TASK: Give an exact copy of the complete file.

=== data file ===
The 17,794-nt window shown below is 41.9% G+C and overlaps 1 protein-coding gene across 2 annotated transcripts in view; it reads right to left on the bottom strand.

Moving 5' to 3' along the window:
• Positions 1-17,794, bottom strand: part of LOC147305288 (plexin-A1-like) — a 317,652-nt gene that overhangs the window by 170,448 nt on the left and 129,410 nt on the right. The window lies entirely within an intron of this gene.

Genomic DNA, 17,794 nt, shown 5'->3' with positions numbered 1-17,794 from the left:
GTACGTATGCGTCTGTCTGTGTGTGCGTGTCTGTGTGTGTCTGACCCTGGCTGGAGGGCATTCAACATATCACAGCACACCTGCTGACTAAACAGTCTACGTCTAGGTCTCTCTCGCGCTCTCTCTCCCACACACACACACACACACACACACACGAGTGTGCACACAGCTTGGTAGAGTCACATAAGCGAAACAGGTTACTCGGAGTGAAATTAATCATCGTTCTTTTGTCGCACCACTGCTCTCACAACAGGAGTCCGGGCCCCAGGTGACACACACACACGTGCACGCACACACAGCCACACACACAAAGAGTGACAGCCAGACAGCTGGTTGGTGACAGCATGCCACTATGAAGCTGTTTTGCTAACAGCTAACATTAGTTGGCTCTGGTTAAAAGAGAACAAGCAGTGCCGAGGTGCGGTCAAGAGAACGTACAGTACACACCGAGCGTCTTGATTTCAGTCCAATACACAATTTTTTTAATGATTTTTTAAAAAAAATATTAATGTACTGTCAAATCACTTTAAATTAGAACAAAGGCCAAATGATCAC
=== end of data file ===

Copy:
The 17,794-nt window shown below is 41.9% G+C and overlaps 1 protein-coding gene across 2 annotated transcripts in view; it reads right to left on the bottom strand.

Moving 5' to 3' along the window:
• Positions 1-17,794, bottom strand: part of LOC147305288 (plexin-A1-like) — a 317,652-nt gene that overhangs the window by 170,448 nt on the left and 129,410 nt on the right. The window lies entirely within an intron of this gene.

Genomic DNA, 17,794 nt, shown 5'->3' with positions numbered 1-17,794 from the left:
GTACGTATGCGTCTGTCTGTGTGTGCGTGTCTGTGTGTGTCTGACCCTGGCTGGAGGGCATTCAACATATCACAGCACACCTGCTGACTAAACAGTCTACGTCTAGGTCTCTCTCGCGCTCTCTCTCCCACACACACACACACACACACACACACGAGTGTGCACACAGCTTGGTAGAGTCACATAAGCGAAACAGGTTACTCGGAGTGAAATTAATCATCGTTCTTTTGTCGCACCACTGCTCTCACAACAGGAGTCCGGGCCCCAGGTGACACACACACACGTGCACGCACACACAGCCACACACACAAAGAGTGACAGCCAGACAGCTGGTTGGTGACAGCATGCCACTATGAAGCTGTTTTGCTAACAGCTAACATTAGTTGGCTCTGGTTAAAAGAGAACAAGCAGTGCCGAGGTGCGGTCAAGAGAACGTACAGTACACACCGAGCGTCTTGATTTCAGTCCAATACACAATTTTTTTAATGATTTTTTAAAAAAAATATTAATGTACTGTCAAATCACTTTAAATTAGAACAAAGGCCAAATGATCAC